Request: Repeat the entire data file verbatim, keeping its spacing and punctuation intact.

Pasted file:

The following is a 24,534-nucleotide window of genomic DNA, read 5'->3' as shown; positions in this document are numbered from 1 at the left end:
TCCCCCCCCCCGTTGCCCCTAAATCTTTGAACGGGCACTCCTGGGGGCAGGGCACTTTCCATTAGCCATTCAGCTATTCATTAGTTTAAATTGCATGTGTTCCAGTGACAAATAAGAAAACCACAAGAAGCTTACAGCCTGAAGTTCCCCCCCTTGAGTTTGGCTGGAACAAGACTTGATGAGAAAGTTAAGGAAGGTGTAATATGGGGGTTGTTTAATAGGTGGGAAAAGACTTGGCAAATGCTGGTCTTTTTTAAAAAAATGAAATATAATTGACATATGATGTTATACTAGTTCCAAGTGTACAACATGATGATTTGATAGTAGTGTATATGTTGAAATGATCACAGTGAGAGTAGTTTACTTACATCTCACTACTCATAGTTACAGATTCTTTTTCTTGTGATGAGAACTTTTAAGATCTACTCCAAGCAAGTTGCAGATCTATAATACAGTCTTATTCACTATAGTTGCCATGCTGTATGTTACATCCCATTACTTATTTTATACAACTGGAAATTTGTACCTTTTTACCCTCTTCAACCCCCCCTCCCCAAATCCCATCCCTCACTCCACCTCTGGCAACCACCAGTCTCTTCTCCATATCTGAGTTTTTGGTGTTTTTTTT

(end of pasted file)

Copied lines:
The following is a 24,534-nucleotide window of genomic DNA, read 5'->3' as shown; positions in this document are numbered from 1 at the left end:
TCCCCCCCCCCGTTGCCCCTAAATCTTTGAACGGGCACTCCTGGGGGCAGGGCACTTTCCATTAGCCATTCAGCTATTCATTAGTTTAAATTGCATGTGTTCCAGTGACAAATAAGAAAACCACAAGAAGCTTACAGCCTGAAGTTCCCCCCCTTGAGTTTGGCTGGAACAAGACTTGATGAGAAAGTTAAGGAAGGTGTAATATGGGGGTTGTTTAATAGGTGGGAAAAGACTTGGCAAATGCTGGTCTTTTTTAAAAAAATGAAATATAATTGACATATGATGTTATACTAGTTCCAAGTGTACAACATGATGATTTGATAGTAGTGTATATGTTGAAATGATCACAGTGAGAGTAGTTTACTTACATCTCACTACTCATAGTTACAGATTCTTTTTCTTGTGATGAGAACTTTTAAGATCTACTCCAAGCAAGTTGCAGATCTATAATACAGTCTTATTCACTATAGTTGCCATGCTGTATGTTACATCCCATTACTTATTTTATACAACTGGAAATTTGTACCTTTTTACCCTCTTCAACCCCCCCTCCCCAAATCCCATCCCTCACTCCACCTCTGGCAACCACCAGTCTCTTCTCCATATCTGAGTTTTTGGTGTTTTTTTT